Up Close: Marvin Austin, Part I

WASHINGTON, D.C. --- Believe it or not, when North Carolina signee Marvin Austin entered the seventh grade, he was still trying to decide if he wanted to play football or be in the school band. But his uncle was a local legend of the gridiron, and coaches urged Austin to give sports a try.

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    Already a sizable youngster, Austin - or ‘Little Slim' as he was comically nicknamed at the time - wasn't sure he could live up to the precedent set by Leonard Johnson, a linebacker who would have likely made a bigger name for himself had he been a better student and received some notoriety in college.

    "People were like, ‘Your uncle…you're going to be a pretty decent ballplayer,'" Austin said during an interview from his school on Monday.

    At his first day of football practice, he was matched up against the team's best lineman in middle school.

    "We had it out, and everybody was like, ‘Little Slim is going to be nice,'" he said.

    By the time he reached Coolidge High School, he was no longer called Little Slim. And now a soon-to-graduate senior at cross-town Ballou, the 6-2 Austin currently tips the scales at 322 pounds.

    He says he can easily play at that weight, but he recently received his workout and conditioning program guidelines in the mail, and the UNC coaches told him they would like to see him at 290 this fall.

    At Coolidge, Austin met his coach Moses Ware, a former wide receiver with the Minnesota Vikings who played on the same high school team with Johnson at Ballou. After seeing Austin's uncle fail to make it to the next level due to grades, Ware told Austin he would never let that happen to him.

    "Everywhere I go, people still talk about my uncle," Austin said.

    When Ware first met Austin in the ninth grade, he had heard about him from other coaches, but the knock on him was he wasn't that big. However, Ware thought Austin had plenty of size and wondered what those coaches were talking about.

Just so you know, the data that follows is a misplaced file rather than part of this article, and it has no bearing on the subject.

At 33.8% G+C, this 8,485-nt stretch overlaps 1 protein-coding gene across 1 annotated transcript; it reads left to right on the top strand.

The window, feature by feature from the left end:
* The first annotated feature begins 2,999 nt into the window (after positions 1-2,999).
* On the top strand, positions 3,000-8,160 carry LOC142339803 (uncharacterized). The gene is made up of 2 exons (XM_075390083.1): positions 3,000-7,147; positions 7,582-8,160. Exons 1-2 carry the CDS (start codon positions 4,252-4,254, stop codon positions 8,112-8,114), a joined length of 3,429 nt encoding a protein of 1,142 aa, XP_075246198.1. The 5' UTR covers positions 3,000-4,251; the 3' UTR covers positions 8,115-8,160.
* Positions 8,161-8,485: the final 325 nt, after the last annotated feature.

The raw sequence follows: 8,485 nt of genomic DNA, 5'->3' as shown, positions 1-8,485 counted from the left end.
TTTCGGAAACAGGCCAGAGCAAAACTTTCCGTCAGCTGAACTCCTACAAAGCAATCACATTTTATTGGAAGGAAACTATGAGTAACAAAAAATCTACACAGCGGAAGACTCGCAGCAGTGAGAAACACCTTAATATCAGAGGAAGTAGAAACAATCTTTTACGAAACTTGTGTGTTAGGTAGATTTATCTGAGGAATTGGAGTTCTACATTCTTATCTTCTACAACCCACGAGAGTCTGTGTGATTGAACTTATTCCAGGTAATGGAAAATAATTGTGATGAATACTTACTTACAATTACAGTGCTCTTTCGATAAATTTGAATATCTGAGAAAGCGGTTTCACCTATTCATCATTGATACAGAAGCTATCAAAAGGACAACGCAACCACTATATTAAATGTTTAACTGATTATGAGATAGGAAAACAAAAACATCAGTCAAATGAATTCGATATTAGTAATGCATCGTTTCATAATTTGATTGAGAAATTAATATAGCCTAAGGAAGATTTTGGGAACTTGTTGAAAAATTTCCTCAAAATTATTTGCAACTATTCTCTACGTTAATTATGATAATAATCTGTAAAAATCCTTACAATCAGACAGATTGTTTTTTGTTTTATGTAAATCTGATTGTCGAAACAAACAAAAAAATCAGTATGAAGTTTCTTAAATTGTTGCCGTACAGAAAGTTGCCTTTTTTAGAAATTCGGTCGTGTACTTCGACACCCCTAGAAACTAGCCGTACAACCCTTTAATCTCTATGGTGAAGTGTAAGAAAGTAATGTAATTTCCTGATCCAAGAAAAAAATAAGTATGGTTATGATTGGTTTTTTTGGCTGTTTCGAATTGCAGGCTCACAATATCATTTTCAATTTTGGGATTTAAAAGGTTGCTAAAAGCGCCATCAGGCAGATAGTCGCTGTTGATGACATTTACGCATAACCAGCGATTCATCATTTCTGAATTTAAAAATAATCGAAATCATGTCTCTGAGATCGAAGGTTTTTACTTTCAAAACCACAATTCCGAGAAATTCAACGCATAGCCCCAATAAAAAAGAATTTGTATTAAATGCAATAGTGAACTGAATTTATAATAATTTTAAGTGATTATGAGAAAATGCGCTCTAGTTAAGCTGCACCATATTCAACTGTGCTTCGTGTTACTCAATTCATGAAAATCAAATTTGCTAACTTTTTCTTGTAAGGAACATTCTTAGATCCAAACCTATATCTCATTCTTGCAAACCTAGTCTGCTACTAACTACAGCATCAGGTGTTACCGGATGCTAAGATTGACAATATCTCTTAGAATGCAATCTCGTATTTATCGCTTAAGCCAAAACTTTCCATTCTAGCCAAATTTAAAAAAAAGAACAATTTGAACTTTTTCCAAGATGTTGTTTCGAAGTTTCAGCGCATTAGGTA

"When we first had Marvin, you could tell he hadn't grown into an offensive or defensive lineman yet, but he had the uncanny ability to play anywhere," said Ware, who, like Austin, moved from Coolidge to Ballou at the beginning of this school year.

    But a growth spurt the following year made it clear to his coaches that Austin was going to be a lineman.

    "When I got to school that year, Coach said, ‘You're not going to be a running back,'" Austin said. "I came in at 240 the year before, but at the UVa camp the following summer, I ran a 4.93 and weighed in at 276. I came back for my junior year, and I was like 286; and last season I weighed 290."

    Austin's speed and quickness stand out more than his size on the football field, and he's been working out with an AAU track coach.

    "I think I have athletic defensive back speed on the line," Austin said. "Most of it is because I have good technique when I run. I'm real relaxed and I pump my arms, and that just came from working hard and staying low. The more I worked at it, the more I started to love it.

    "I'm going to be the fastest D-Tackle ever," Austin projected confidently, adding that last year he was clocked at 4.69 seconds over 40 yards and ran a 4.34 pro shuttle during an offseason combine.

    For those who don't coach or have never played football, it might seem that size and strength would trump speed on the interior line. Austin has both – a couple days ago he bench pressed 225 pounds 32 times – but he and his coach insist speed and quickness are more desirable traits.

    "Size is overrated; but when you have a guy with a combination of both, that's crazy," Ware said.

    The laws of physics, especially the formula -- force = mass x acceleration -- lends credence to this stance.

    "If you look at guys in the NFL now, they're going smaller because it's more a game about pass rush than it was when it used to be ‘three yards and a cloud of dust,'" Ware said.

    "Quickness is everything for a defensive tackle," Austin added. "Speed is good, too, because everything is sideline to sideline. That's how I make my plays, and that's why I think I'm going to be a high draft pick. You get tackles for loss off quickness – off your ability to make somebody miss or get somebody off of you, and then get into the offensive backfield."

    Stats can give you a general idea of Austin's ability – 26 tackles for loss and 29 sacks over his final two seasons in high school, plus recording 85 tackles as a senior – but anecdotes drive the point home.

    Ware recollects back to a game against St. Albans in which Austin was used as a ‘wedge buster' on the kickoff team. The return man was about 170 pounds, and, Ware says, "must have thought he could step out of the way."

    The collision occurred right in front of Ware on the Coolidge sidelines, and the aftermath was reminiscent of the famous NFL moment of Lawrence Taylor standing over Joe Theisman motioning for help.

    "I immediately yelled across the field, ‘Coach, you better get over here,'" Ware said.

    "The wedge was perfect, too," Austin added. "I remember a lot of plays like that. Players weren't used to being tackled in the open field like that. I remember games where I was just shaking the quarterback and throwing him all sorts of ways."

    Stay tuned for Part II, which will delve into Austin's high-profile recruitment…

    Marvin Austin Profile

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